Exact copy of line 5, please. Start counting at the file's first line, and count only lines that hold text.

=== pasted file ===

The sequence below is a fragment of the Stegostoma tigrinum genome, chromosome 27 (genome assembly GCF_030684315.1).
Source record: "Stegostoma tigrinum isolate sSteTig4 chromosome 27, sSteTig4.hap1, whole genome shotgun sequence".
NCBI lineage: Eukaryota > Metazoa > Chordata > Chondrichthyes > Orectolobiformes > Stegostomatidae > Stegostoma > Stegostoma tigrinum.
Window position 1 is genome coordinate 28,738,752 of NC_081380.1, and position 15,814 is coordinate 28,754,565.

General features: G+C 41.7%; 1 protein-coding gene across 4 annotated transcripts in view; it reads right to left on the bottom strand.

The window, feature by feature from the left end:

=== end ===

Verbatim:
General features: G+C 41.7%; 1 protein-coding gene across 4 annotated transcripts in view; it reads right to left on the bottom strand.